I would like to make sure that any new developments are bicycle friendly, especially apartments, they need to have adequate parking for bicycles. I have even suggested to the current Town Council that one of the parcels that is owned by us to be designed to be a non-vehicle residence. I am embarrassed to say that I was laughed at by a few council members. We need to think outside the box if we are going to make an impact.

If elected, what will you do to encourage more people in your city to bicycle and to improve cycling safety?
When elected I will request the Town to have a fleet of bicycles so that employees can use them to run errands. The Town has various buildings that we should be able to show by example that traveling from one building to another can easily be done on a bicycle. We need to lead by example.

We should also paint more of our bike lanes green with a regular sweeping service going through town to make sure there is minimal to no debris on them.

Our dreams and goals generally exceed our budgets. How does improving bicycling infrastructure and safety rank against your other policy priorities?

We need to make the issues with Global Warming a top priority. Getting people out of their cars, especially for a small town, should be a top priority every year. Getting a bicycle and pedestrian overpass and improving the Shiloh overpass to include safe bicycle path are both a high priority. Grants will make this possible. Our community voices should keep it in the forefront of our leaders minds.


SAM SALMON

Do you ride a bicycle in Sonoma County for transportation or recreation? How would you characterize the experience of cycling in your city?

I ride occasionally. Always to the Town Green Thursday Nights and to Town Hall for meetings and general business. I do my light grocery shopping. Biking is a means to reduce my carbon footprint. Windsor promotes biking. I continue to be hopeful that we can dramatically improve bike lanes and bike safety on Old Redwood Highway. I enjoy my interactions with bicyclists, with a wave, acknowledgement and/or smile.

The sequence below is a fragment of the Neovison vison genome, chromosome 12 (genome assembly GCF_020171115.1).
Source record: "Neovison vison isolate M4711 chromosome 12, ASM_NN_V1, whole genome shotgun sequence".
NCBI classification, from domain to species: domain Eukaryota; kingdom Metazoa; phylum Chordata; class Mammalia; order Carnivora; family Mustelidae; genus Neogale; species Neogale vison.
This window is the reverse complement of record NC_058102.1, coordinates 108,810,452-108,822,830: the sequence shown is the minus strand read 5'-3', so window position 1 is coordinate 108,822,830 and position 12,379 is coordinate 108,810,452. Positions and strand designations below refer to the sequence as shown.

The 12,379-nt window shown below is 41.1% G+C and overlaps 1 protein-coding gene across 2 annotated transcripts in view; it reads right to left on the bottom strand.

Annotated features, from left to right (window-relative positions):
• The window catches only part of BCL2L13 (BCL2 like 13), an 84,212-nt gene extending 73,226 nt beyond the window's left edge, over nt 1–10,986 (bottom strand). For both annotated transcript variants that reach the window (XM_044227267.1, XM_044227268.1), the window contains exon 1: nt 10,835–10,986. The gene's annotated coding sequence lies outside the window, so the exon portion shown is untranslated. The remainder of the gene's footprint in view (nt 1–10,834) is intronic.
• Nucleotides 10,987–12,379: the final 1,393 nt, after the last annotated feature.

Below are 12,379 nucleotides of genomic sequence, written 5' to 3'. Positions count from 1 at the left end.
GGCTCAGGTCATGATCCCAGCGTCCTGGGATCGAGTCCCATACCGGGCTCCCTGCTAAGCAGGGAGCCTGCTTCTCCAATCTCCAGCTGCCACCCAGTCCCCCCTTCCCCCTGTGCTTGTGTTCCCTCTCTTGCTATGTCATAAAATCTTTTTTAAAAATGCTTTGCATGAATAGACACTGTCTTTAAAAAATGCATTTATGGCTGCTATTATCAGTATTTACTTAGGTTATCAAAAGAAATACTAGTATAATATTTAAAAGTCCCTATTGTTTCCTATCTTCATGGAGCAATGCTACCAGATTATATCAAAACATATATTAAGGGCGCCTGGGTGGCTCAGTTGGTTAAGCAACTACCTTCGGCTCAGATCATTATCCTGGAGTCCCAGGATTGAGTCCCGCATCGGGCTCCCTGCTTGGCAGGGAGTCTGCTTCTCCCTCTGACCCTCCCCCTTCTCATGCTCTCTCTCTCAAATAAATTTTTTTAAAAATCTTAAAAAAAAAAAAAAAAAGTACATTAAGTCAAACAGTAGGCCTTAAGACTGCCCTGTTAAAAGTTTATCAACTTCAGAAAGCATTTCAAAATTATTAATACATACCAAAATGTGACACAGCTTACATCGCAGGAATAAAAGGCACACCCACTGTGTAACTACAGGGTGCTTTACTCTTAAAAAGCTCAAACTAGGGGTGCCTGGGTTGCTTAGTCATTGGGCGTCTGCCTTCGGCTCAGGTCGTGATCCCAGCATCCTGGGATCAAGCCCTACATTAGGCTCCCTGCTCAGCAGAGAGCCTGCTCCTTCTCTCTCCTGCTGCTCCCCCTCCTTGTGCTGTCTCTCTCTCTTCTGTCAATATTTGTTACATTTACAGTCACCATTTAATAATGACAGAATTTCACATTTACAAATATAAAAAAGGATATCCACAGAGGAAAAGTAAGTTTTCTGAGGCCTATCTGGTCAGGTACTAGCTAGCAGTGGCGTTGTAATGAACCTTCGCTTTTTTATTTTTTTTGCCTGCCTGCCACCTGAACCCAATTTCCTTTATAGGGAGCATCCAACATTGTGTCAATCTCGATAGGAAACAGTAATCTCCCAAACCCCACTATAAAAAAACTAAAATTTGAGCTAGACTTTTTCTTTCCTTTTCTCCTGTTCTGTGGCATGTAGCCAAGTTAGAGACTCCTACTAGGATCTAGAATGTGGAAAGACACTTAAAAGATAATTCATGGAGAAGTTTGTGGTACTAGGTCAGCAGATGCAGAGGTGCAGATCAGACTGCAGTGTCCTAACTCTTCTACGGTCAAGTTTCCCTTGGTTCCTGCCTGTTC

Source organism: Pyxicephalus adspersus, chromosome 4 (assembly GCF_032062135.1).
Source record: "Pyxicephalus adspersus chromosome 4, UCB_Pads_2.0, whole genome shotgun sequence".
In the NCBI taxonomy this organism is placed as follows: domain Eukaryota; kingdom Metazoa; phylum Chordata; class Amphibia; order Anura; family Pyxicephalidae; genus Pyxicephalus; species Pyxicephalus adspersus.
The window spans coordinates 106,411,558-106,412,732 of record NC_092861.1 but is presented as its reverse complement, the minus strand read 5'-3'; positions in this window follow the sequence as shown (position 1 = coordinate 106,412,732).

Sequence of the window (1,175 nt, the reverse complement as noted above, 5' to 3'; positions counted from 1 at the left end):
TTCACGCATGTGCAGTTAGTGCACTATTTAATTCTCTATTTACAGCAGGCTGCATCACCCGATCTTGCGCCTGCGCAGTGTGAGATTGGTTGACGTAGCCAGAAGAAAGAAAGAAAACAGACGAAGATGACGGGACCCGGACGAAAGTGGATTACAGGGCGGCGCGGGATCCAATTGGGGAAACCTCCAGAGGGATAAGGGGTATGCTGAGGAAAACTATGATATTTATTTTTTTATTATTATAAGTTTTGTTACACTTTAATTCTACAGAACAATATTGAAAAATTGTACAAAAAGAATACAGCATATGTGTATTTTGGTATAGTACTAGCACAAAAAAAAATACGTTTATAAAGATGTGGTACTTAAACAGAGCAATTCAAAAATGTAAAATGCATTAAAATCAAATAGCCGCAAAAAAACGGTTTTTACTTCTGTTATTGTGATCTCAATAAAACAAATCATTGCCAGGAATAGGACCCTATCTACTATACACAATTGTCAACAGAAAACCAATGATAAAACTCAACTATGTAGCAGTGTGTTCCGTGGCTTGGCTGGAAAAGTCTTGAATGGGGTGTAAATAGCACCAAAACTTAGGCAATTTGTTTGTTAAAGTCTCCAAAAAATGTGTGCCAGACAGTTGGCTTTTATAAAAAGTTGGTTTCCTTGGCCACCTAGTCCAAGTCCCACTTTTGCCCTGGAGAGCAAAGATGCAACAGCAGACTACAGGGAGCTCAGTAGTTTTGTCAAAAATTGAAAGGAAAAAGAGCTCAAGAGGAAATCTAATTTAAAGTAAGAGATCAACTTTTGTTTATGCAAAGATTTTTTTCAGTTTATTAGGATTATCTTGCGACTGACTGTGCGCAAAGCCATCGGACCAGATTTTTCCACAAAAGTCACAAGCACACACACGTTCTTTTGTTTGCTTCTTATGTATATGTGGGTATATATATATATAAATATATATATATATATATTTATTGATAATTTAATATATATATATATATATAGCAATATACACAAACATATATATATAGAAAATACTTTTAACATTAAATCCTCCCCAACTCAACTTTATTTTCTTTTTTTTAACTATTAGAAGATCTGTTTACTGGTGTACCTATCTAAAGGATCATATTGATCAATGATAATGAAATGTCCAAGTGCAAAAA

What are your city’s biggest transportation challenges, and how does bicycling fit into your vision of future development?

From my very beginnings on the Windsor Council, can I believe in 1994!, I have advanced the principle of Smart Growth, beginning with a platform of “Stopping Sprawl and Saving Open Space” . This concept is now being advanced through New Urbanism. I regularly attend the Congress. Biking, walking, taking transit, any mode other than the single occupancy vehicle is the preference. The challenge is getting people out of their car or truck and out on the street that is accommodating to a new beginning.

 

 

If elected, what will you do to encourage more people in your city to bicycle and to improve cycling safety?

To encourage people to bike, walk and recreate, I have always attempted to make the experience more enjoyable and welcoming. Windsor’s main Hwy 101 underpass has tremendous potential to encourage rather than as now, discouraging walking and biking. It could be made much more inviting. We did take down some of the chain link fencing but more can be accomplished. We have a promenade visioned for the area between our two carbon stations, Shell and Chevron, which is a project that could be accomplished even in this tough budget times.

 

 

Our dreams and goals generally exceed our budgets. How does improving bicycling infrastructure and safety rank against your other policy priorities?

I treat money being spent on bike and ped projects as part of the bigger picture of reducing green house gases, promoting health and building community. Investments in these sectors are a priority. It is incumbent on everyone to get the best result when spending public funds and this means a lot of thought must go into it and maybe not everyone is happy with decisions. I try to do the best I can.